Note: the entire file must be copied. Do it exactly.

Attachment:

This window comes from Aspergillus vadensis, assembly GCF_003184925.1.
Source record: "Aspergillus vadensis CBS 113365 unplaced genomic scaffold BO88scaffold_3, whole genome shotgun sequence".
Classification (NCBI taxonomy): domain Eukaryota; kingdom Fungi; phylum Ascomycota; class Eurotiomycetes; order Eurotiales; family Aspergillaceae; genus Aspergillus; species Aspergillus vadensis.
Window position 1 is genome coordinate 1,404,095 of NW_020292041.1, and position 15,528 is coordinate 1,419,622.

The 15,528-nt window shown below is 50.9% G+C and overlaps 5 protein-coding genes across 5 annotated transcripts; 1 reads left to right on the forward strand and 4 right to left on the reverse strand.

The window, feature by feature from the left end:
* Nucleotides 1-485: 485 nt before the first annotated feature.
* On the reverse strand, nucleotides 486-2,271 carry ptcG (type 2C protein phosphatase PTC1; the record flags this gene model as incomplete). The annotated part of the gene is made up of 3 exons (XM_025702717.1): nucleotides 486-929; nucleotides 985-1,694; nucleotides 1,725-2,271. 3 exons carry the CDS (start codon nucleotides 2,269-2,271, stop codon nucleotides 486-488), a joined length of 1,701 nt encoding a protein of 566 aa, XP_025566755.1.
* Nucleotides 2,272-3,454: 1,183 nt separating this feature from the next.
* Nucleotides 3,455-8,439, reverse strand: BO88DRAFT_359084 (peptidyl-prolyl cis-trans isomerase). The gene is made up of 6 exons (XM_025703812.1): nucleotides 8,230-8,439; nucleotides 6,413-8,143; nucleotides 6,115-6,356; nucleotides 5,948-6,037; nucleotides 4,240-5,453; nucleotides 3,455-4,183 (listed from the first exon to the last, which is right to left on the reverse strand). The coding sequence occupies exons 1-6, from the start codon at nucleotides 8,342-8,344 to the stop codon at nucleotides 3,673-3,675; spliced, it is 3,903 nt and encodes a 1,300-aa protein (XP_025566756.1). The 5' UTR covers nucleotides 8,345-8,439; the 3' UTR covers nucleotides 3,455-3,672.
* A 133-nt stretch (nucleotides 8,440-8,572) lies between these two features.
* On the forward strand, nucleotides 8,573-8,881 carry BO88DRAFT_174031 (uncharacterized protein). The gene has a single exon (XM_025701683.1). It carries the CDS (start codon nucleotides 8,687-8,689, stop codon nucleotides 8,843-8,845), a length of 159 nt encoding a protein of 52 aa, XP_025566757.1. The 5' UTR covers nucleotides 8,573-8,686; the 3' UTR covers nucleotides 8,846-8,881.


This window comes from Aspergillus vadensis, assembly GCF_003184925.1.
Source record: "Aspergillus vadensis CBS 113365 unplaced genomic scaffold BO88scaffold_3, whole genome shotgun sequence".
Classification (NCBI taxonomy): domain Eukaryota; kingdom Fungi; phylum Ascomycota; class Eurotiomycetes; order Eurotiales; family Aspergillaceae; genus Aspergillus; species Aspergillus vadensis.
Window position 1 is genome coordinate 1,404,095 of NW_020292041.1, and position 15,528 is coordinate 1,419,622.

The 15,528-nt window shown below is 50.9% G+C and overlaps 5 protein-coding genes across 5 annotated transcripts; 1 reads left to right on the forward strand and 4 right to left on the reverse strand.

The window, feature by feature from the left end:
* Nucleotides 1-485: 485 nt before the first annotated feature.
* On the reverse strand, nucleotides 486-2,271 carry ptcG (type 2C protein phosphatase PTC1; the record flags this gene model as incomplete). The annotated part of the gene is made up of 3 exons (XM_025702717.1): nucleotides 486-929; nucleotides 985-1,694; nucleotides 1,725-2,271. 3 exons carry the CDS (start codon nucleotides 2,269-2,271, stop codon nucleotides 486-488), a joined length of 1,701 nt encoding a protein of 566 aa, XP_025566755.1.
* Nucleotides 2,272-3,454: 1,183 nt separating this feature from the next.
* Nucleotides 3,455-8,439, reverse strand: BO88DRAFT_359084 (peptidyl-prolyl cis-trans isomerase). The gene is made up of 6 exons (XM_025703812.1): nucleotides 8,230-8,439; nucleotides 6,413-8,143; nucleotides 6,115-6,356; nucleotides 5,948-6,037; nucleotides 4,240-5,453; nucleotides 3,455-4,183 (listed from the first exon to the last, which is right to left on the reverse strand). The coding sequence occupies exons 1-6, from the start codon at nucleotides 8,342-8,344 to the stop codon at nucleotides 3,673-3,675; spliced, it is 3,903 nt and encodes a 1,300-aa protein (XP_025566756.1). The 5' UTR covers nucleotides 8,345-8,439; the 3' UTR covers nucleotides 3,455-3,672.
* A 133-nt stretch (nucleotides 8,440-8,572) lies between these two features.
* On the forward strand, nucleotides 8,573-8,881 carry BO88DRAFT_174031 (uncharacterized protein). The gene has a single exon (XM_025701683.1). It carries the CDS (start codon nucleotides 8,687-8,689, stop codon nucleotides 8,843-8,845), a length of 159 nt encoding a protein of 52 aa, XP_025566757.1. The 5' UTR covers nucleotides 8,573-8,686; the 3' UTR covers nucleotides 8,846-8,881.